The enhancement of buildings with gold has been global. To the Inca people of Peru, who regarded gold as the 'sweat of the sun', it was natural to adorn the walls of their Temple of the Sun at Cuzco with 700 paels of pure gold (though tragically they were ripped down by Francisco Pizarro's conquistadors). The golden spirals of Burma's celebrated temple, the Shwe Dagon Pagoda, which dominates the Rangoon skyline, demonstrates the Buddhist religion's widespread use of gold in its temples and statues of Buddha, to which faithful worshippers often stick even more little specks of gold leaf. In Japan, the Moa Art Museum has a tea ceremony room completely decorated in gold, with gold leaf on the walls and 24 carat teapots and cups for the ceremony itself.
In a rather different attempt to improve the environment, Charles I of England once ordered that all London goldsmiths should work in Cheapside and Lombard Street so that the area should be "an ornament ... and lustre to the City". A sentiment that might seem worthy of modern urban planners.
And indeed, the love of dressing up buildings, religious and secular, in gold has not diminished. The ceiling of the Metropolitan Opera House in New York is dressed with gold leaf, as is the Helmsley Building astride Park Avenue. Politicians, too, seem to enjoy debating under an aura of gold. The state capitol buildings in Denver, Colorado, and Canada's Houses of Parliament in Ottawa have touched up their domes with gold leaf. Prestige is not the only reason. "If you paint a capital dome you're lucky if it lasts more than four or five years; but gold leaf will stay on for twenty-five or thirty years," says Mathew Swift, president of Swift & Sons, whose family firm has been beating out gold leaf for nearly 150 years.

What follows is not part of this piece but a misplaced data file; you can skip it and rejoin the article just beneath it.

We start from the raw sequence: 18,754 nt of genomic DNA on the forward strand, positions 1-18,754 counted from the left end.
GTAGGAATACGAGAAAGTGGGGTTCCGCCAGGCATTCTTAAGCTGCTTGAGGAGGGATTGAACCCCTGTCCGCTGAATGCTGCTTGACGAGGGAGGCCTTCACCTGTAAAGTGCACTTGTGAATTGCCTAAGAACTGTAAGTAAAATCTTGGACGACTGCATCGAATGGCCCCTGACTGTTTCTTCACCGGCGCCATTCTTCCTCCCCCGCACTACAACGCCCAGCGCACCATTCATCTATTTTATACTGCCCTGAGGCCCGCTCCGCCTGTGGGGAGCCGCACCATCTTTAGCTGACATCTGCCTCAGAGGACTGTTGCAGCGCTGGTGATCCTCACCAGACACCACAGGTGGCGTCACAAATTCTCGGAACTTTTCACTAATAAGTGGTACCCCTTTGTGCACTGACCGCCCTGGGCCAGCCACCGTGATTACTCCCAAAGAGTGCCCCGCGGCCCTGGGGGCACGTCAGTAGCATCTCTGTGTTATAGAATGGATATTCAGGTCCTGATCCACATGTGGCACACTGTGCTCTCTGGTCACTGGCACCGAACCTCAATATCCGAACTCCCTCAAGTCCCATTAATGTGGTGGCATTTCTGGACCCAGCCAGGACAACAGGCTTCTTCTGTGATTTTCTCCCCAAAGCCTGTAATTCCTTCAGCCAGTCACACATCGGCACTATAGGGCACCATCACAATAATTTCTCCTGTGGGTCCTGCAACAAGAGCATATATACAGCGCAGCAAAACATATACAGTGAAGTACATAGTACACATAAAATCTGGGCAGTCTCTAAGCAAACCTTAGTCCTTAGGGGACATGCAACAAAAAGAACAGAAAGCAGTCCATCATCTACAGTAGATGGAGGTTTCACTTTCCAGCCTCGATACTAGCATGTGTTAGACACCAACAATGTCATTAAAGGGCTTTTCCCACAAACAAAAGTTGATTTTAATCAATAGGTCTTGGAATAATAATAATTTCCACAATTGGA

Modern technology has found new uses for gold in buildings, both to reflect heat and to retain it. Glass coated with a thin film of gold not only reflects the sun in summer, but in winter bounces internal heat back into rooms, thus retaining warmth within the building. At the Royal Bank of Canada building in Toronto the 77.7 kilo (2,500 ounces) of gold used in its 27,000 windows was chosen primarily for energy conservation. In another Canadian building with gold glass not only were cooling and heating costs cut by 40 per cent, but the capital cost was also less because a smaller air conditioning plant was required. Aside from economy, the subdued greenish light within a building can create a particular mood, especially in such places as the Garden Court of Coutts' banking house in London, which is roofed entirely with golden glass. From ancient Egypt to modern banks, it seems architects find a use for gold.